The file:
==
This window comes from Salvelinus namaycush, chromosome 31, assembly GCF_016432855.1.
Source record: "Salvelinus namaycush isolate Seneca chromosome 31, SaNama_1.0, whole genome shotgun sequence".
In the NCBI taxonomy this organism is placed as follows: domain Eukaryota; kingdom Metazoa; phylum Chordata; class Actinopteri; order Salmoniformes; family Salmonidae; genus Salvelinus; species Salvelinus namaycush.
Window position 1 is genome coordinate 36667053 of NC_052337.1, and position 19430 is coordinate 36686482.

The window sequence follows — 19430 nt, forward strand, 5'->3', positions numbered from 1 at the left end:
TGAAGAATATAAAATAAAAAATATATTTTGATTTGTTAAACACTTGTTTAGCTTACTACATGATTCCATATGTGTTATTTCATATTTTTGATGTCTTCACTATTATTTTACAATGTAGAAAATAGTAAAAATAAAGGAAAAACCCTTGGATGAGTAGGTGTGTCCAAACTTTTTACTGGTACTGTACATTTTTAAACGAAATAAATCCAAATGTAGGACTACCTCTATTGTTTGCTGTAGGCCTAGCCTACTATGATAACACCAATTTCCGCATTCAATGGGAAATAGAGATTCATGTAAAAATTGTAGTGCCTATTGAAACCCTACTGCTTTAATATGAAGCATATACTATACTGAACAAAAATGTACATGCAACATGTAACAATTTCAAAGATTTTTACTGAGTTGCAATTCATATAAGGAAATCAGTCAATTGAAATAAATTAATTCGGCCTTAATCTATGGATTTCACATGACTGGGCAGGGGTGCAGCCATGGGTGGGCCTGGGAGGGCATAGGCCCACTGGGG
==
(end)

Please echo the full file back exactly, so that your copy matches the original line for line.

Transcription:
This window comes from Salvelinus namaycush, chromosome 31, assembly GCF_016432855.1.
Source record: "Salvelinus namaycush isolate Seneca chromosome 31, SaNama_1.0, whole genome shotgun sequence".
In the NCBI taxonomy this organism is placed as follows: domain Eukaryota; kingdom Metazoa; phylum Chordata; class Actinopteri; order Salmoniformes; family Salmonidae; genus Salvelinus; species Salvelinus namaycush.
Window position 1 is genome coordinate 36667053 of NC_052337.1, and position 19430 is coordinate 36686482.

The window sequence follows — 19430 nt, forward strand, 5'->3', positions numbered from 1 at the left end:
TGAAGAATATAAAATAAAAAATATATTTTGATTTGTTAAACACTTGTTTAGCTTACTACATGATTCCATATGTGTTATTTCATATTTTTGATGTCTTCACTATTATTTTACAATGTAGAAAATAGTAAAAATAAAGGAAAAACCCTTGGATGAGTAGGTGTGTCCAAACTTTTTACTGGTACTGTACATTTTTAAACGAAATAAATCCAAATGTAGGACTACCTCTATTGTTTGCTGTAGGCCTAGCCTACTATGATAACACCAATTTCCGCATTCAATGGGAAATAGAGATTCATGTAAAAATTGTAGTGCCTATTGAAACCCTACTGCTTTAATATGAAGCATATACTATACTGAACAAAAATGTACATGCAACATGTAACAATTTCAAAGATTTTTACTGAGTTGCAATTCATATAAGGAAATCAGTCAATTGAAATAAATTAATTCGGCCTTAATCTATGGATTTCACATGACTGGGCAGGGGTGCAGCCATGGGTGGGCCTGGGAGGGCATAGGCCCACTGGGG